Communication is essential for maintaining employee engagement. After the initial onboarding process, employees, particularly those working in remote locations, may feel disconnected and isolated. According to a Work Institute study, nearly 40% of employees who quit do so within the first year, but in some industries, such as call centres, this figure can be much higher. Ensure that your organization’s goals and any company updates are shared with the entire team on a regular basis. Open up various channels of communication to ensure that everyone is heard.
Reasons For Employee Attrition
Employee attrition can occur for a variety of reasons, including job dissatisfaction, a lack of advancement opportunities, insufficient pay, a poor work-life balance, and conflicts with coworkers or management. Understanding these factors is critical for organisations that want to implement effective retention strategies and build a more stable and motivated workforce. Let’s look at some reasons for employee attrition.
Ineffective Hiring Strategy
If you do not evaluate a candidate before making a final hiring decision, you are allowing the candidate to leave the organisation. Poor hiring decisions can deter future potential candidates who are a perfect fit for a specific job opening.
How to fix It- Rethink your hiring process and your candidate persona. Use an applicant tracking system to improve your hiring efficiency and increase your chances of hiring the right person by automating time-consuming tasks. Perform background checks, make data-driven decisions, and be specific about your job requirements.
Toxic Workplace Culture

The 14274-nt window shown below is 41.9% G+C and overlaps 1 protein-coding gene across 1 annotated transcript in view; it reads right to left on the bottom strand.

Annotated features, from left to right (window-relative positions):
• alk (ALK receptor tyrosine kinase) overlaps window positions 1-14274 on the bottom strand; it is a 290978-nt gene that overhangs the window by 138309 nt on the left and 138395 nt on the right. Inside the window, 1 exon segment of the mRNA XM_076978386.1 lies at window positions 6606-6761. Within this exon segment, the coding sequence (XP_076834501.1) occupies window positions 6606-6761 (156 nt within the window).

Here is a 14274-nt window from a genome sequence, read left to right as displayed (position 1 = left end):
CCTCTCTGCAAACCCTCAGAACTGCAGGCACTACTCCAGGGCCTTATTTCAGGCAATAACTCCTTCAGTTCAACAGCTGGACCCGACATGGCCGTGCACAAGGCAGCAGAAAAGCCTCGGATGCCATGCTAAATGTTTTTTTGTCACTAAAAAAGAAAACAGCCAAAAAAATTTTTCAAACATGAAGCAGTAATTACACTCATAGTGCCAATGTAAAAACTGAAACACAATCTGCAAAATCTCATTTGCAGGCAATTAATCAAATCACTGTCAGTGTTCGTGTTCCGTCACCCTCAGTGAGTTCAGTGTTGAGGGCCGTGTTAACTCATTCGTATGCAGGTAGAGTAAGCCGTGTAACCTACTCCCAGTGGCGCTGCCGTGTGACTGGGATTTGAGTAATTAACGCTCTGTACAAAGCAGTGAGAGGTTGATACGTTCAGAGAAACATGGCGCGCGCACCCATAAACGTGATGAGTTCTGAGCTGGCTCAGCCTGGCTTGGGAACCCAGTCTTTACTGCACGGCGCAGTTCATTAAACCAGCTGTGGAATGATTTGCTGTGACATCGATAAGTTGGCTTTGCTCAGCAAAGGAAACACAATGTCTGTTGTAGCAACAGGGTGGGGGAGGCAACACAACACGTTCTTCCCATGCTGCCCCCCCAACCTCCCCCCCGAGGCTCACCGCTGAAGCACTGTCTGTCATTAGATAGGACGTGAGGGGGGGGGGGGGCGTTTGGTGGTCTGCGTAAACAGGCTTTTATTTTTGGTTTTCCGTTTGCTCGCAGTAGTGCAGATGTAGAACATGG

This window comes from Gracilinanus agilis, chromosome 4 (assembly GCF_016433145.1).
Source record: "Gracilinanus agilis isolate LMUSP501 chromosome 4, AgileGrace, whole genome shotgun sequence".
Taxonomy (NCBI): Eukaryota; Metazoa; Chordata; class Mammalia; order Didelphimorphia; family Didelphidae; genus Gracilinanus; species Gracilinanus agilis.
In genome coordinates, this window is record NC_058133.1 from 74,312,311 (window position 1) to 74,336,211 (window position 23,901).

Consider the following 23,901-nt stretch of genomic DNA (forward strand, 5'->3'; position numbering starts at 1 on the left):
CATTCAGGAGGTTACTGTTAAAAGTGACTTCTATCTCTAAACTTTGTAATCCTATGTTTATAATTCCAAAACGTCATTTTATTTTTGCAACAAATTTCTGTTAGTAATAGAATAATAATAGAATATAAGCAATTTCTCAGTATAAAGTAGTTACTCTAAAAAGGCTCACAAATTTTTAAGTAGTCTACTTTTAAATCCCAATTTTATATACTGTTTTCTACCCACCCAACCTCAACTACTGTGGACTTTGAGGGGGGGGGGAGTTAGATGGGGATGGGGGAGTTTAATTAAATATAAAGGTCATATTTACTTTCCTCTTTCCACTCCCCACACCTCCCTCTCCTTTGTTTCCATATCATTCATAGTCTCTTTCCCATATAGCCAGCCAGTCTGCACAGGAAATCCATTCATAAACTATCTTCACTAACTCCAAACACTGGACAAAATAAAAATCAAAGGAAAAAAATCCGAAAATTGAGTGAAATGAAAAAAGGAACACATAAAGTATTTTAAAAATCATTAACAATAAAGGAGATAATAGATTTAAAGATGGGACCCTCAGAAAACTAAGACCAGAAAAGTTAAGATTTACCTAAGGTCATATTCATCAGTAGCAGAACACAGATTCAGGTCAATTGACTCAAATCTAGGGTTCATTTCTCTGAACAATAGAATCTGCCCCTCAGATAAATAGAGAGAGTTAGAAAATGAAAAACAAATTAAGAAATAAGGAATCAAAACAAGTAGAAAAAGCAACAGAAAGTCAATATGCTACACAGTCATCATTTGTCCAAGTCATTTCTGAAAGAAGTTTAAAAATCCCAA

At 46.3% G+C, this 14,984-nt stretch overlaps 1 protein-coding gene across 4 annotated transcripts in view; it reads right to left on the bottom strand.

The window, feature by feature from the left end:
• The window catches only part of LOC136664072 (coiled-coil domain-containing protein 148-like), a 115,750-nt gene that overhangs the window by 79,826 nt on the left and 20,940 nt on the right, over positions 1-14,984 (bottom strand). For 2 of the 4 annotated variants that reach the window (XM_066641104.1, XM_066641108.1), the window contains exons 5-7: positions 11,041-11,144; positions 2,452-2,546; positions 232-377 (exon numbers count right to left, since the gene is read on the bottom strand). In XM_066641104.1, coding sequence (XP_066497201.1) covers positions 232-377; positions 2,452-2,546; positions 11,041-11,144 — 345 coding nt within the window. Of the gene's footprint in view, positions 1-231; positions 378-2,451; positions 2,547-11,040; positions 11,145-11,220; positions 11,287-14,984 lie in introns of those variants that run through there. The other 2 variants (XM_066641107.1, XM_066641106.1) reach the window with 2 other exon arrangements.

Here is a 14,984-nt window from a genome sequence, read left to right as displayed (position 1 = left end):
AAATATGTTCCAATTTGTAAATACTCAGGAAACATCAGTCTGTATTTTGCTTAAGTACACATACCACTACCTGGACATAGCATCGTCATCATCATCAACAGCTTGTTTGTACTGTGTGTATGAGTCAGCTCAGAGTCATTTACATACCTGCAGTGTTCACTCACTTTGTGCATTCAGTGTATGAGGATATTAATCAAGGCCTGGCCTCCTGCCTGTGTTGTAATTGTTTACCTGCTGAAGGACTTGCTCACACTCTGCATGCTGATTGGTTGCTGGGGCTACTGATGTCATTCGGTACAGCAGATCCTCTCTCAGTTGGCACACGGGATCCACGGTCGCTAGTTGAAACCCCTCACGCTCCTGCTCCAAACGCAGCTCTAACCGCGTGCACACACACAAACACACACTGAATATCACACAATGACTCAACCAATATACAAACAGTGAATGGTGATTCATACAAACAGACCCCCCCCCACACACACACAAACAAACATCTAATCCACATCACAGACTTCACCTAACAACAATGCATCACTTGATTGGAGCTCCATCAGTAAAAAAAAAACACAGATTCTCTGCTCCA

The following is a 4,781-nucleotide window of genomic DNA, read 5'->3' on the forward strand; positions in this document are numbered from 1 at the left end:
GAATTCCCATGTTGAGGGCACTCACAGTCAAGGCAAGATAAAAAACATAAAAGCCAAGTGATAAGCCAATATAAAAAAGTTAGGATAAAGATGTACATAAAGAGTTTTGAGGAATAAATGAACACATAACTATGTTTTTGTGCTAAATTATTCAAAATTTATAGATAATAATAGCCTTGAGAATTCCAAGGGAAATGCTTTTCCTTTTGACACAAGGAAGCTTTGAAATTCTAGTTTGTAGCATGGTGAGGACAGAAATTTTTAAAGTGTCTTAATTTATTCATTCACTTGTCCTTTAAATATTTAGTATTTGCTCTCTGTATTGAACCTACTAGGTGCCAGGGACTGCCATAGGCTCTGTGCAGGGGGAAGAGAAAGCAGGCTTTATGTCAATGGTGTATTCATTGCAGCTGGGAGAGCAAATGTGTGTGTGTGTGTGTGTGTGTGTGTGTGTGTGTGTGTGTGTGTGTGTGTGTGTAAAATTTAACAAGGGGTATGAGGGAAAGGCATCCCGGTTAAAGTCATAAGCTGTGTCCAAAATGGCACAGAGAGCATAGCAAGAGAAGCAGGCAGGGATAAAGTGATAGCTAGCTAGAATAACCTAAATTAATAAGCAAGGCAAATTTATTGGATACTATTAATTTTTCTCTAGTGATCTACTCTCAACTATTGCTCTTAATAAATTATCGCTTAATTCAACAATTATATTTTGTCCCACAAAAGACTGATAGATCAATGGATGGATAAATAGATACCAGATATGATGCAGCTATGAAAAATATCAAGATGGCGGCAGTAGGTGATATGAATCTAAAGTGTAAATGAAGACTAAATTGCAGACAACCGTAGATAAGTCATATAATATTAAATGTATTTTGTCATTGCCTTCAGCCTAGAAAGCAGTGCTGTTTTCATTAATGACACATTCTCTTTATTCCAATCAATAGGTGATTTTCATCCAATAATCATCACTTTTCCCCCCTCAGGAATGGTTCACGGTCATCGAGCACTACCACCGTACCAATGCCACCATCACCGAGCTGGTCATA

According to Deloitte, 94 percent of executives and 88 percent of employees believe that having a distinct workplace culture is important for business success. This is why it is critical to foster a positive work environment for your employees. Toxic work environments harm employees’ well-being, resulting in high absenteeism and low productivity.
How to fix it- If a toxic workplace culture is a major contributor to your high employee turnover, you must assess whether your employees feel valued, heard, and appreciated in the organisation. Conduct polls and surveys to gather feedback on specific company policies, communicate openly with your employees, listen to and act on their feedback, and promote inclusion. Avoid micromanagement by granting more autonomy and flexibility.
Opportunities for Growth and Development
Finally, everyone seeks an organisation that provides opportunities for continuous growth and development. Due to a lack of appropriate growth and development programmes, you may lose your best employees. Nobody wants to work in the same job for the rest of their professional life. As a result, you should always prioritise providing your employees with the necessary training and coaching.
How to fix It- Strive to assist your employees in their financial, professional, and personal development. Encourage employee learning by providing regular training sessions, paying for online courses or other educational programmes, or giving them opportunities to grow within the company by assigning them greater responsibilities.
It is critical to recognise if your company is losing people, why they are leaving, and what you can do to manage the situation. Knowing your employee attrition rate and the reasons people leave allows you to implement long-term workforce planning strategies to protect your organisation from an unwelcome headcount reduction. Unlock efficiency with ProHance to transform your workforce management today!
Frequently Asked Questions
Q1: What is the difference between attrition and turnover?
The total number of employment terminations, including employees who are replaced, is referred to as turnover. The number of positions that are not filled when employees leave is referred to as attrition.
Q2: Why is employee attrition a problem?
When there are too many open positions to maintain productivity, employee attrition can be a problem. When a workforce reduction is required, attrition can be a better option than layoffs.
Q3: What are the benefits of high employee attrition rates for a company?
Increased recruitment and onboarding costs, decreased morale among remaining employees, disruption in project continuity, and potential loss of valuable skills and knowledge are all consequences of high employee attrition rates. It can also harm the company’s reputation as a desirable place to work, making attracting and retaining top talent more difficult.